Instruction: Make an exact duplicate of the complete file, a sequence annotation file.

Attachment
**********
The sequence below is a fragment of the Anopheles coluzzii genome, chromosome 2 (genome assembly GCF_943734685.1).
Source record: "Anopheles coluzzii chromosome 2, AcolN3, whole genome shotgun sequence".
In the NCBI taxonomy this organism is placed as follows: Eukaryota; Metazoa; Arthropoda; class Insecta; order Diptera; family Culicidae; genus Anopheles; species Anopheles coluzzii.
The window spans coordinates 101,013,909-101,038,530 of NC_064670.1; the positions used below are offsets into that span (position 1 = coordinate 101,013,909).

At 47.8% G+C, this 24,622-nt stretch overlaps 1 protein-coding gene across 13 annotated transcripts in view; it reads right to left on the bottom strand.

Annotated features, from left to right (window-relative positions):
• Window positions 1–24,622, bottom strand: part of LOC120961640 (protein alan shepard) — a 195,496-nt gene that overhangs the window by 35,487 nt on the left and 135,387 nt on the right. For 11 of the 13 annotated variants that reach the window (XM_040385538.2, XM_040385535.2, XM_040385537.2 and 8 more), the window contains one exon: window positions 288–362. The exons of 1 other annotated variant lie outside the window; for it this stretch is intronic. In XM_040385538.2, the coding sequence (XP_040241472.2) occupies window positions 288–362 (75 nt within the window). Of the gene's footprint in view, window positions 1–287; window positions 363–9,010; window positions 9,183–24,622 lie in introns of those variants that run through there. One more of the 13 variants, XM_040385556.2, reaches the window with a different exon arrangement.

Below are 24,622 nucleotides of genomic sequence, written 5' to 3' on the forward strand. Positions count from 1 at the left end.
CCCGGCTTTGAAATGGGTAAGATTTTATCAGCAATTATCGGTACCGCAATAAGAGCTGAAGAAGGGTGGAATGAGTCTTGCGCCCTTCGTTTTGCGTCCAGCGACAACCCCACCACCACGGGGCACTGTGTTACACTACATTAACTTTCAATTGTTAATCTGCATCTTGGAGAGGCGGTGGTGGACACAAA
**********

The sequence below is a fragment of the Anopheles coluzzii genome, chromosome 2 (genome assembly GCF_943734685.1).
Source record: "Anopheles coluzzii chromosome 2, AcolN3, whole genome shotgun sequence".
In the NCBI taxonomy this organism is placed as follows: Eukaryota; Metazoa; Arthropoda; class Insecta; order Diptera; family Culicidae; genus Anopheles; species Anopheles coluzzii.
The window spans coordinates 101,013,909-101,038,530 of NC_064670.1; the positions used below are offsets into that span (position 1 = coordinate 101,013,909).

At 47.8% G+C, this 24,622-nt stretch overlaps 1 protein-coding gene across 13 annotated transcripts in view; it reads right to left on the bottom strand.

Annotated features, from left to right (window-relative positions):
• Window positions 1–24,622, bottom strand: part of LOC120961640 (protein alan shepard) — a 195,496-nt gene that overhangs the window by 35,487 nt on the left and 135,387 nt on the right. For 11 of the 13 annotated variants that reach the window (XM_040385538.2, XM_040385535.2, XM_040385537.2 and 8 more), the window contains one exon: window positions 288–362. The exons of 1 other annotated variant lie outside the window; for it this stretch is intronic. In XM_040385538.2, the coding sequence (XP_040241472.2) occupies window positions 288–362 (75 nt within the window). Of the gene's footprint in view, window positions 1–287; window positions 363–9,010; window positions 9,183–24,622 lie in introns of those variants that run through there. One more of the 13 variants, XM_040385556.2, reaches the window with a different exon arrangement.

Below are 24,622 nucleotides of genomic sequence, written 5' to 3' on the forward strand. Positions count from 1 at the left end.
CCCGGCTTTGAAATGGGTAAGATTTTATCAGCAATTATCGGTACCGCAATAAGAGCTGAAGAAGGGTGGAATGAGTCTTGCGCCCTTCGTTTTGCGTCCAGCGACAACCCCACCACCACGGGGCACTGTGTTACACTACATTAACTTTCAATTGTTAATCTGCATCTTGGAGAGGCGGTGGTGGACACAAA